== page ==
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International Society

T

he International Students Society at the Cork Institute of Technology has been a success since its inception, winning several awards, including Best Society award at CIT for two consecutive years, and going on to win the National Best Society award in Dublin. During this year the committee consists of members from five different countries and 200+ members from ten different countries along with 10 full-time Irish students. The main aim of the society is to facilitate a mix of different cultures in a comfortable environment and to familiarize our members with the colourful Irish culture, through different activities, trips and events all over the Green Isle. We have held a lot of events so far ( Welcome Party, a tour in the Franciscan well brewery, a Halloween party and a trip to Galway). We are going to be donating the candy collected at the Halloween party to children at CUH. Of course, many others events will come, so the craic is guaranteed! If you still do not know us or want to ask anything, please contact us: isscit@gmail. com or facebook.com/isscit. See you around!

Hey everyone, hope you’re all getting through your assignments ok and keeping on top of your coursework. The “Coming Out” talk as part of SHAG week went very well with ice-breakers as well as the actual talk. Big thanks to CIT SU Welfare Officer Niamh Hayes for organising the talk! We had a great turnout for our Halloween Night Tour of Cork Gaol with UCC LGBT, don’t forget to call to the Societies Office and give your name at the desk to collect your €5 refund for attending the tour! We’ve already had some great events this month like Quazar and seeing the movie “Weekend” as part of Outlook at the Cork Film Festival. We also have planned a LGBT Mental Health Talk as part of “Positive Mind & Body Week” so watch out for details on that. Also, don’t forget our “End of Semester” meal the week before finals, it’s always a popular event and places book out early! We’ll be taking suggestions from members as to where they would like to eat as well as proposing some old favourites. As always newcomers are more than welcome and remember we’re nothing without our members so if you’ve any ideas for events don’t hesitate to let us know. Mark O’Brien (Chairperson). www.citlgbt.com. Email: lgbtcit@gmail.com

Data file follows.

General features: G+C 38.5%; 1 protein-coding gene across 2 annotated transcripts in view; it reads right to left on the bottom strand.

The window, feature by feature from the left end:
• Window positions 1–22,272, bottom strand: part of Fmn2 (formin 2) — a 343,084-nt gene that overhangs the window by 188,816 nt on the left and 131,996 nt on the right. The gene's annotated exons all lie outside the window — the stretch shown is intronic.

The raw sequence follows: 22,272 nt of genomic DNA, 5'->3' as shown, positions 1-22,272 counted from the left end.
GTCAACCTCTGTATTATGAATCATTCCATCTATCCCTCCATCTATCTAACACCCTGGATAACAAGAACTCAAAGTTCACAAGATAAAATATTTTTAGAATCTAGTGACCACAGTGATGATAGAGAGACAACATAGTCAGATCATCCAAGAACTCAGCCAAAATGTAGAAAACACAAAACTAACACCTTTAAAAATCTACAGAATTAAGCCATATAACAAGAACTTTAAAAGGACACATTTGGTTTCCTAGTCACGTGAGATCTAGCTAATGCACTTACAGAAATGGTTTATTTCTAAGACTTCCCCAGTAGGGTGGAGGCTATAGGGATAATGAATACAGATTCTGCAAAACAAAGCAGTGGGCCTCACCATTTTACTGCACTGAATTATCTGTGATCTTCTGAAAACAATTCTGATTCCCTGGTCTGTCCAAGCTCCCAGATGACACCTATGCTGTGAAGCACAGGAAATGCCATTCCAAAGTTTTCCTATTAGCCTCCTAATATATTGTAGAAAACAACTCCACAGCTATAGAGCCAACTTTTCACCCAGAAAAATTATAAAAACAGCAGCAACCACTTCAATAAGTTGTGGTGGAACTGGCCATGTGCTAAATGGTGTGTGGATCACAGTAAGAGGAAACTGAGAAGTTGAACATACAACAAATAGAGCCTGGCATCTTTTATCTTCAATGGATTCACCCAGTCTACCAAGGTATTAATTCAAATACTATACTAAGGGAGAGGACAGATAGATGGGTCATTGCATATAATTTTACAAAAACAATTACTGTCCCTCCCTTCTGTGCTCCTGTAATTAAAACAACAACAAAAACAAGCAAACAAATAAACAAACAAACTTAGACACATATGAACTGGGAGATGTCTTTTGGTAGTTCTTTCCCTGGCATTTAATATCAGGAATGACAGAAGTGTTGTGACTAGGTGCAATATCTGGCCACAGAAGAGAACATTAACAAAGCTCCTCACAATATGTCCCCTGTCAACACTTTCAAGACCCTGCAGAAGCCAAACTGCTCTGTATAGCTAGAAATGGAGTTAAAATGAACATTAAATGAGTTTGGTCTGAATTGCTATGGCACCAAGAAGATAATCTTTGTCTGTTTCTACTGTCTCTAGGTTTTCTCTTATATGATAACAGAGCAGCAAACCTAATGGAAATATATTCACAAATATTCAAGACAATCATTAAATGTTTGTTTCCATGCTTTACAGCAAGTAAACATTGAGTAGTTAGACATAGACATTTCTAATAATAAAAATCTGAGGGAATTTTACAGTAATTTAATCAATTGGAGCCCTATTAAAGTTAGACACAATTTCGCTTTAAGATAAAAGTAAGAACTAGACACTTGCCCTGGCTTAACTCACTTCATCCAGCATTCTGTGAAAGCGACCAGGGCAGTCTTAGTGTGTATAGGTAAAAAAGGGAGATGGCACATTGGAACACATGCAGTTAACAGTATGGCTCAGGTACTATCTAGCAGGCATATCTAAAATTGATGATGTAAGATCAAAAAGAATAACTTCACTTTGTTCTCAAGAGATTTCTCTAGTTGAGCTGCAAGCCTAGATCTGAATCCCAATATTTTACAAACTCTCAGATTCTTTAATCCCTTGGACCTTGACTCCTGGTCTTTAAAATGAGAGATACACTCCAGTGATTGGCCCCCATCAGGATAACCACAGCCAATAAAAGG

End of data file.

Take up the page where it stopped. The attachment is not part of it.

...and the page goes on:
CIT Musical Society presents

A New Brain

I

t is with much hype of anticipation that the students from the CIT Musical Society, winners of the CIT Best New Society 2011, have the pleasure of inviting you to their upcoming production ‘A New Brain’ which will be staged in the Stack Theatre of the Cork School of Music. The students will have their first showing on the 23rd of November at 8pm when they run the preview. The next opportunity to catch the talented scholars will be on the 25th at 8pm and there will be two showings on the 26th November at 3pm and 8pm. Tickets are priced at €15 and €10 concession are available at the Cork School of Music main office or by emailing musical@ citsocieties.ie Following the success of their first production ‘Tick, tick... BOOM!’ in February last they are proud to present a show with an all singing, all dancing cast of thirteen and a live band/orchestra - all students of CIT! Ciaran Bermingham will again take the director’s chair for this production. Ciaran is a well known Irish actor who recently appeared in HBO’s ‘A Game of Thrones’ and who will return to the set for the third season. Both cast and orchestra are made up of CIT students from Crawford, Bishopstown, and the CSM and it promises to be a very exciting production. CIT student Brian Raftery is delighted to be playing the lead role. “I feel incredibly privileged to have been given not only the lead in such an amazing musical, but also for the opportunity to perform alongside such an outstanding cast.” ‘A New Brain’ is a new musical written by William Finn. Finn’s music score ranges from the hilarious to the ravishing, and all points in between. The main character, Gordon Scwhinn, is a frustrated composer who is suddenly faced with a potentially terminal brain illness. This unlikely subject bursts with humanity and humour.